I have to confess this month hasn’t been a good writing month for me. I’ve started a new novel and I’m about 30,000 words in. A few agents have seen it already, and their comments have all been along the lines of ‘stick with it’, ‘well written’, and one actually said, ‘the opening is brilliant’. So what am I doing with my book now? For some reason I’ve become massively anxious about it. The manuscript is lurking in a folder on my laptop, unopened. All sorts of thoughts are going through my head. OK, the opening is good, but the rest will be rubbish, so why bother? What if I spend all this time writing it, and no one else likes it? What if I can’t get to the end of it? What if…???
Once I’ve talked myself into this situation, I find it very hard to get back out again. It’s so much easier to find any other job that needs doing rather than sit down and write, and I go to bed thinking, it’s OK, I’ll do it tomorrow… Before I know it, a week has gone by without a single word being typed onto the page.
How to be brave and persevere with writing
Funnily enough, when I wrote my first book I didn’t suffer from this angst. Writing was exciting and I just wanted to get to the end of the story. Now, having written a few books and edited several more, I understand just how little I knew about the art of writing a good book when I first started out. After receiving some advice from an editor and from an established author, I rewrote that first book several times. I had been so bent on getting the story told, I hadn’t paid enough attention to the characterisation, for example. My characters were two-dimensional and all motivation for their actions was missing. I had to give them a background in order to bring them alive. There were a few technical things wrong with the writing, too – the point of view was chopping and changing so much, it would make a reader dizzy! I went right back into the story and had a good think about how to change it, puzzling over rewriting each scene and each piece of dialogue so that my changes worked for the better. It was a struggle, but I enjoyed it. I had an enormous sense of satisfaction at the end, as though I’d completed a difficult crossword puzzle. And the book was SO much better!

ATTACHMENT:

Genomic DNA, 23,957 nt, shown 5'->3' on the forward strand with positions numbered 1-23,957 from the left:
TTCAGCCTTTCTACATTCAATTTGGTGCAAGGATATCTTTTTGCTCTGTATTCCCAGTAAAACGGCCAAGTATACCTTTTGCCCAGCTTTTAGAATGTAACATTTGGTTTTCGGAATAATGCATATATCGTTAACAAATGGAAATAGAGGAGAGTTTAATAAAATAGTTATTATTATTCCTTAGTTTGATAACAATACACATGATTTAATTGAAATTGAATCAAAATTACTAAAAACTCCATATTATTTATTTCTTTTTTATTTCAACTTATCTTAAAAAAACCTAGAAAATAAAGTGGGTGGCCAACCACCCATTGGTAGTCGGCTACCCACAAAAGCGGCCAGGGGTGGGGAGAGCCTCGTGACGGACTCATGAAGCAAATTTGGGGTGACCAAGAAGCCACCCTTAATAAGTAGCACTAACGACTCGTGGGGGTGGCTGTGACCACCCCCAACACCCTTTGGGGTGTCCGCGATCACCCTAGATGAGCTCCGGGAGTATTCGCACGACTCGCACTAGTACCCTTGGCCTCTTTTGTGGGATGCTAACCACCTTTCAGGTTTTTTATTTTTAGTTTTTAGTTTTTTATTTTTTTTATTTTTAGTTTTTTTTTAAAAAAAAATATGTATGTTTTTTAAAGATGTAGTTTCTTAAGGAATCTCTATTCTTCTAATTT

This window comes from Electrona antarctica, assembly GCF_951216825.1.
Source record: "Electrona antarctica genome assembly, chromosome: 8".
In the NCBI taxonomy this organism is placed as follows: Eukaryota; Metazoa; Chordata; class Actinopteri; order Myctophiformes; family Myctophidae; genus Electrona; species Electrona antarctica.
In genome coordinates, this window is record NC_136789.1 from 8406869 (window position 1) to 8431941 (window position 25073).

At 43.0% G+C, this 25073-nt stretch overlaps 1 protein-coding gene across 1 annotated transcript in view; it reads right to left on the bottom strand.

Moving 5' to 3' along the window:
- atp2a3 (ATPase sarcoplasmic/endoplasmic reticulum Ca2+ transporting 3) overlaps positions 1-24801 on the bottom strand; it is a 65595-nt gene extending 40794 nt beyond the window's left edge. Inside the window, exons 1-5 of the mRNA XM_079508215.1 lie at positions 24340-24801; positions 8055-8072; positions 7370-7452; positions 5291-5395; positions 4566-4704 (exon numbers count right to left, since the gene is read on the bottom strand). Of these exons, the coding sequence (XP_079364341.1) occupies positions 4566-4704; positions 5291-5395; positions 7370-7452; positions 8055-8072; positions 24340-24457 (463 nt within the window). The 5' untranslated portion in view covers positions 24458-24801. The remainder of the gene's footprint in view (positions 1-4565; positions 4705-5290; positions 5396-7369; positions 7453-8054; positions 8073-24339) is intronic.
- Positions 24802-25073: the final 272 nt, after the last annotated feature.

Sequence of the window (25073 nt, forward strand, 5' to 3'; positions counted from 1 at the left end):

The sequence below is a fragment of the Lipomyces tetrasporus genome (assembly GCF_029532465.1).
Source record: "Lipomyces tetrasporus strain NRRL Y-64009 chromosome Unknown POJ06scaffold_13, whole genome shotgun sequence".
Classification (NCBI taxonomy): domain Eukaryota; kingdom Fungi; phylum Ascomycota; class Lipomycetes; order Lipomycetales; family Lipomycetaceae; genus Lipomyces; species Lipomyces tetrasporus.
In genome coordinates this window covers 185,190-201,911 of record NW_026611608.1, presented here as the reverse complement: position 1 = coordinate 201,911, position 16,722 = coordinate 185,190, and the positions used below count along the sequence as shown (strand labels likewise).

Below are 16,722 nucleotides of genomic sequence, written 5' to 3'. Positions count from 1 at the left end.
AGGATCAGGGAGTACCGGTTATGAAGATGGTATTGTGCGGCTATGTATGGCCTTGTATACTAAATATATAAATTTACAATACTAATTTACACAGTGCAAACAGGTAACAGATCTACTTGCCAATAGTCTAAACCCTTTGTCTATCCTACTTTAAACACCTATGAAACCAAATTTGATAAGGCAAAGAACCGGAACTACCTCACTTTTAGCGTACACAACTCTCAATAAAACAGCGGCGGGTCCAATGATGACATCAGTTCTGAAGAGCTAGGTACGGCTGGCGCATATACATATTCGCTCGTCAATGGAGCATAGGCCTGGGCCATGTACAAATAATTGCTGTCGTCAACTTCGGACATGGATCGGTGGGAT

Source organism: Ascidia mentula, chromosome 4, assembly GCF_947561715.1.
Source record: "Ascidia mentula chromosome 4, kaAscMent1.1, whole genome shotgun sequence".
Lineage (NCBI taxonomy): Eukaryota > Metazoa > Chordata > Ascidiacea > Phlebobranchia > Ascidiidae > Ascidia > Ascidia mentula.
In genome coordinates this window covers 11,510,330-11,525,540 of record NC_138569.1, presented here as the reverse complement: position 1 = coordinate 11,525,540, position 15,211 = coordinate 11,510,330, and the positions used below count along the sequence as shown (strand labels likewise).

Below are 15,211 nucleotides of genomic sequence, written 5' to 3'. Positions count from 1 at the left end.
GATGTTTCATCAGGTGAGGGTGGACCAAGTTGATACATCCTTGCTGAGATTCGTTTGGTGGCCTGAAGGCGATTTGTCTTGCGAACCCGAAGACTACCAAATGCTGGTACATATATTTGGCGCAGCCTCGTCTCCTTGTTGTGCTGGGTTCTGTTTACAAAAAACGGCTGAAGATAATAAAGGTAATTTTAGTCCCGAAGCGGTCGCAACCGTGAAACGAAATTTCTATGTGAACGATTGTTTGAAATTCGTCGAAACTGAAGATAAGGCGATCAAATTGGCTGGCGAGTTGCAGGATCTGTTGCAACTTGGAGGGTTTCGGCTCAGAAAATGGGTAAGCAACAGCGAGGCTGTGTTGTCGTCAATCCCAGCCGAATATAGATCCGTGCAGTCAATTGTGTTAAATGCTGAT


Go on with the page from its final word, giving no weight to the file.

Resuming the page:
Now I welcome advice on a first draft and I enjoy rewriting. I know there are some authors who don’t enjoy this part of the process, but I love to work on a manuscript and try and make it the best it can be.
Here are some of the sorts of things I’ve had to rewrite in other books:
- the story started too early. I was giving the reader lots of dull backstory which could easily have been dropped in later. I had a think about it and rewrote this so the book started with a much more gripping scene, and at a turning-point in the heroine’s life
- there were one or two ‘filler’ scenes in the book that served no purpose. The hero and heroine took a nice walk around the park admiring the beautiful scenery. Nothing was happening. I rewrote to make the dialogue ‘deeper’, revealing important things about their characters. I also introduced a third character into one scene, which immediately upped the conflict.
- the heroine had had a lot of terrible things happen. It’s good to give your characters a hard time, but when I read the manuscript back I realised how much time this character spent crying! This rewrite was actually quite hard. Anyone else would actually have cried a lot in her situation, but it does make for a dull read! I had to toughen the heroine up a little without making her appear cold and unfeeling.